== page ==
Even after the eclipse of Napster and Friendster, names incorporating the -ster suffix (from an Old English root that originally meant “female agent of”) continued to proliferate. A quick (ha!) survey turned up company names Flixster (“share movies and ratings with your friends”), Buzzster (originally spelled Bzzster; “the best way to e-mail links to videos, news, blog posts, etc to friends really quickly”), Loopster (“we help brands build awesome Facebook fan pages”), Glogster (“poster yourself”), Billster (“organize your personal and shared expenses”; I keep reading it as “Blister”), Jewster (“a better online resource for young single Jewish professionals like you!”), and Recipester (which I want to read as reci-pester; it has nothing to do with cooking but instead provides “software how-to the wiki way”). There’s also bankster, a portmanteau of gangster and banker that was coined during the Great Depression and revived during the financial collapse of 2008.
But Qwikster’s copycat sound isn’t limited to its suffix. Technology blogger Harry McCracken cautioned his readers, tongue firmly in cheek, that Qwikster is not to be confused with Quixtar, Quickstar, Kwikster, Quickster, Kwikstar, Quik-Star, or Kickstar.
All that may be beside the point, McCracken goes on to say:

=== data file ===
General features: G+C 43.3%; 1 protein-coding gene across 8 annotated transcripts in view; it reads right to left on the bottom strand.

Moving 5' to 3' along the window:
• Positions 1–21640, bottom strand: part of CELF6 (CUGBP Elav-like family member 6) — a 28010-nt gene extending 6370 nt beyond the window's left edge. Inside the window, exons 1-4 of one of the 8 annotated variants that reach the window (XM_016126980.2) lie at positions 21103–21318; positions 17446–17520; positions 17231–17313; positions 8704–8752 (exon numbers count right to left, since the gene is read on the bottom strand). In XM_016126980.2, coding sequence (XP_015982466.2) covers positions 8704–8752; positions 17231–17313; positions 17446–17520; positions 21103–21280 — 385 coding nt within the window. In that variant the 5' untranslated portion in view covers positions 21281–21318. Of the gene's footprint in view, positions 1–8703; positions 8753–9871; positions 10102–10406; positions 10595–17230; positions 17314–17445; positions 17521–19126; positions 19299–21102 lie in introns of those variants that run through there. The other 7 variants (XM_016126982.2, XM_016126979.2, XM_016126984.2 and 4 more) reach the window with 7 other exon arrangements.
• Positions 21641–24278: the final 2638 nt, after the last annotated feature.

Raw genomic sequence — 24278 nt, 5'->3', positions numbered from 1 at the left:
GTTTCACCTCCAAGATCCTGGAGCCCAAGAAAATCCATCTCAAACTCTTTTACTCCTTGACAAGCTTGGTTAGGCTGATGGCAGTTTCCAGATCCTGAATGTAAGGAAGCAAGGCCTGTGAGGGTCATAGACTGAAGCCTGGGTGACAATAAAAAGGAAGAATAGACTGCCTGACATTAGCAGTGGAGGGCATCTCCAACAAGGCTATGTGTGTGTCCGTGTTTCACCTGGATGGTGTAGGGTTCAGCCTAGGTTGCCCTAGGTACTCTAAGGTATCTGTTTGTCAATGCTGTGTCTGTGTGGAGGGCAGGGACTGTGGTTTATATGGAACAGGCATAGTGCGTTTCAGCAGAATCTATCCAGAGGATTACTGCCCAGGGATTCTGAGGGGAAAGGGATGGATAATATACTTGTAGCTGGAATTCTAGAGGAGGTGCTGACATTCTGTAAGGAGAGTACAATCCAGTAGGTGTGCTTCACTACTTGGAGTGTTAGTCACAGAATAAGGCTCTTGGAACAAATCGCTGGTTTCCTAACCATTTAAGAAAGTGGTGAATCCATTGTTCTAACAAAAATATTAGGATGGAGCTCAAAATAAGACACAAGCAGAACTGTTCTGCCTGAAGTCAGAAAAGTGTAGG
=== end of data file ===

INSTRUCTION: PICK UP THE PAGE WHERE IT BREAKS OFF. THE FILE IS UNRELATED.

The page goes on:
The folks at Netflix are smart cookies. I suspect that they’re aware that Kwikster [sic!] may get misspelled, has a retro, Web 1.5 sound to it, and just isn’t as clear and appealing as “Netflix.” I even wonder if they intentionally chose a name that’s not all that great because they’re not all that excited about the business they’re saddling it with.
Technology writer Dan Frommer makes a similar point in a post titled “10 Things to Remember About Neflix While Scratching Your Head About Qwikster”:
Eventually, Qwikster may decline enough or pivot into a different business to the point where Netflix may want to fully spin it off. Or sell it, or use it to buy other companies, or merge it with another company, ranging from Redbox to Best Buy to GameStop. Having a nondescript name that doesn’t suggest “mail” or “movies” is probably a good thing, given its unclear future.
Indeed, when you’re dependent on the uncertain future of the U.S. Postal Service, “Qwik” may verge on satire. Which may explain why Netflix has not troubled to file for trademark protection of Qwikster. Nor does it own the Twitter handle Qwikster; that moniker belongs to Jason Castillo, whose tweets run to this sort of thing:
Which brings me to the advice portion of this post. Numero uno: Before you name a company or product, be sure to check Urban Dictionary for pejorative slang meanings.
Numero two-o: Think about how your name might be misconstrued.
Don’t overlook popular culture.
I repeat, don’t overlook popular culture.
Don’t overlook popular convenience-food brands.
Quicky, the bunny mascot, made his debut in 1973. Source: Wikipedia.
Please think, too, about how your new name fits into your comprehensive brand nomenclature. Chainsawsuit shows us how:
And perhaps most important, be clear and consistent in how you communicate the name change to your customers. The Oatmeal illustrates:
UPDATED at 4:28 p.m. to add: Farhad Manjoo, on Slate, attempts to explain the Netflix decision “to split itself in half.” Bottom line: Sometimes it pays not to listen to customers.
UPDATED on October 10: Netflix abandons Qwikster plan. That was qwik.